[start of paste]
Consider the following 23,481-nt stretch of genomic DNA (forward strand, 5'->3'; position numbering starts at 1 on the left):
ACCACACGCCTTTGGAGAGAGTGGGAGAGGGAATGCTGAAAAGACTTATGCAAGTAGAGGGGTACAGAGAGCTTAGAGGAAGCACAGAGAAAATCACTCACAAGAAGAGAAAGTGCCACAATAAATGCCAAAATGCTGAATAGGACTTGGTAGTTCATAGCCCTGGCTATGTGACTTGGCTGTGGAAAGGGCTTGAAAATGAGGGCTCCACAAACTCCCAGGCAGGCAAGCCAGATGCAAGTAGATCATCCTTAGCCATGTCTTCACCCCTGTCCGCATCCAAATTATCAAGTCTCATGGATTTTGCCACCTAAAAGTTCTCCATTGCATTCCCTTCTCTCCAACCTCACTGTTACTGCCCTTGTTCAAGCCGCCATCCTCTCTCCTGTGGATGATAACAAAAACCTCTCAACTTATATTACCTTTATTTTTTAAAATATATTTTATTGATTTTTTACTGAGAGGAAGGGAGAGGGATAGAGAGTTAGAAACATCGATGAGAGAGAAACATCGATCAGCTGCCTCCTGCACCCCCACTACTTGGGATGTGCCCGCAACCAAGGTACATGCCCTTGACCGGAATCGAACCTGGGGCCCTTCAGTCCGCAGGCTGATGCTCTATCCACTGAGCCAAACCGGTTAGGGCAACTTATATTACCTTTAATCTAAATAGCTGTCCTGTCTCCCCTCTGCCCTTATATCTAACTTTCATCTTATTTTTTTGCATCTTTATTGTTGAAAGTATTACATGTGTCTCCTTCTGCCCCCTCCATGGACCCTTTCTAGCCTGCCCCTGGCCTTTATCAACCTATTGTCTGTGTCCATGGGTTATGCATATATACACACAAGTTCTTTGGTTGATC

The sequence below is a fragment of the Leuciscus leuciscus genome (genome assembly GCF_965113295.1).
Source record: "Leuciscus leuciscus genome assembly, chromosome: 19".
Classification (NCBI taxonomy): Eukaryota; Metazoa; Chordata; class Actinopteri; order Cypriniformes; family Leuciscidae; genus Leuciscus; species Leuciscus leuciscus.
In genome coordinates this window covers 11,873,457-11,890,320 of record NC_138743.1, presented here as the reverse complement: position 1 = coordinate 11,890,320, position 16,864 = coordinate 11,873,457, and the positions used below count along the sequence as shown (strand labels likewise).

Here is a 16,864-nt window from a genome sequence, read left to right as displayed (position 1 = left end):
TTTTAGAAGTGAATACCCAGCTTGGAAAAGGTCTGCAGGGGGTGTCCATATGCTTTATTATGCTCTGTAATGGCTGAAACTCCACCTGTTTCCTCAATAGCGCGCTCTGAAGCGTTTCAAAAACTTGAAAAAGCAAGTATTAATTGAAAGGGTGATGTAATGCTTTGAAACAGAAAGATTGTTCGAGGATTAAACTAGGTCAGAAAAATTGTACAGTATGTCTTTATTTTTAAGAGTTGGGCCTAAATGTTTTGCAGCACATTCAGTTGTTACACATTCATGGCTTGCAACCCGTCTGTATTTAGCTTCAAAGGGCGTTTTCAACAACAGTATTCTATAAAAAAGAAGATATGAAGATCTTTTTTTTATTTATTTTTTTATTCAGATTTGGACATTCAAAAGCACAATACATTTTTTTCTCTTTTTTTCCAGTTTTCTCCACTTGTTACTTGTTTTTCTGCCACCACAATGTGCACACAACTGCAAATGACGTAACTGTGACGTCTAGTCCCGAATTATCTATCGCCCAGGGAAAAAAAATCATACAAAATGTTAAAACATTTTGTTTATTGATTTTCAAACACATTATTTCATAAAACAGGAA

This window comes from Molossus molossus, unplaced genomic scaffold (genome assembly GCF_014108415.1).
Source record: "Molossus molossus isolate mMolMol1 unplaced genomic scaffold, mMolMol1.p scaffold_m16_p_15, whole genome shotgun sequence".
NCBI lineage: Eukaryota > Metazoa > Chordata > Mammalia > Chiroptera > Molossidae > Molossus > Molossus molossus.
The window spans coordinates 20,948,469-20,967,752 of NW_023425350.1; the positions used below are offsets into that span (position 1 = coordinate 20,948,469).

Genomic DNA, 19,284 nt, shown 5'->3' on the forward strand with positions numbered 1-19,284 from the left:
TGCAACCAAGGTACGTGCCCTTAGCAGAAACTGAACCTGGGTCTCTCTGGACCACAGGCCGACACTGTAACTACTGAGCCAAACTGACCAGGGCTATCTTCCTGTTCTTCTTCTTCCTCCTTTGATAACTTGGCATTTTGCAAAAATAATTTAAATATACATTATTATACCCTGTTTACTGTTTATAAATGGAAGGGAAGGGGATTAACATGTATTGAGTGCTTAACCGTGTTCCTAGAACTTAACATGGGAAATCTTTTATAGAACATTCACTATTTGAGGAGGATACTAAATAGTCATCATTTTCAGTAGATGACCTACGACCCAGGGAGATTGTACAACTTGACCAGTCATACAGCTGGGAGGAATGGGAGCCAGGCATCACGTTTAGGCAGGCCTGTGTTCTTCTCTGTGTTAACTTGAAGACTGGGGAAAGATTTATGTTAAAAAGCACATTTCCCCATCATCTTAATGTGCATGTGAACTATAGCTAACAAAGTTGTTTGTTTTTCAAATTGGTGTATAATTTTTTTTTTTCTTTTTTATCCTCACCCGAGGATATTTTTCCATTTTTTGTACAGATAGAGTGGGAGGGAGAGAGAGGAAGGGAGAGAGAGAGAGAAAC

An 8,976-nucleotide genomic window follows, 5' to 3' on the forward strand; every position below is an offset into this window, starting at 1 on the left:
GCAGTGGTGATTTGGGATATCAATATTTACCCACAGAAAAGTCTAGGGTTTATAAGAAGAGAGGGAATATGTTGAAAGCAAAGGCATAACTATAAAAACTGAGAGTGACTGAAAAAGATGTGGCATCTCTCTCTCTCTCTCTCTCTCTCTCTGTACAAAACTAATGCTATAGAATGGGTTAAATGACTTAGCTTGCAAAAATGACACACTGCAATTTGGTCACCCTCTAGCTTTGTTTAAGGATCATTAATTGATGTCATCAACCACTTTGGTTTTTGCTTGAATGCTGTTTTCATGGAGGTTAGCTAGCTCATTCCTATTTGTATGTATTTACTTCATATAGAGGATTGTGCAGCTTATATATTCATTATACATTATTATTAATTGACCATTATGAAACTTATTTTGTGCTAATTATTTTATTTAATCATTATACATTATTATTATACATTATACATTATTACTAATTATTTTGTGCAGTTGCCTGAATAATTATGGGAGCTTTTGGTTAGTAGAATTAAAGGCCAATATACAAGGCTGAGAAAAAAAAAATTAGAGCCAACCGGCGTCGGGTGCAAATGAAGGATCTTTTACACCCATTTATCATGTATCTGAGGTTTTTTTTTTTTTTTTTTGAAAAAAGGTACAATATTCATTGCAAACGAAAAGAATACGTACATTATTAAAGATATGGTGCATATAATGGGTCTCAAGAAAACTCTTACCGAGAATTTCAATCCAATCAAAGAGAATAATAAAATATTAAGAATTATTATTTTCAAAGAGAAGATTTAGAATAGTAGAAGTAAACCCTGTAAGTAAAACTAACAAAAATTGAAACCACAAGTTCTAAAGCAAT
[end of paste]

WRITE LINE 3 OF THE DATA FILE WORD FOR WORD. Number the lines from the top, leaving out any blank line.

The sequence below is a fragment of the Leuciscus leuciscus genome (genome assembly GCF_965113295.1).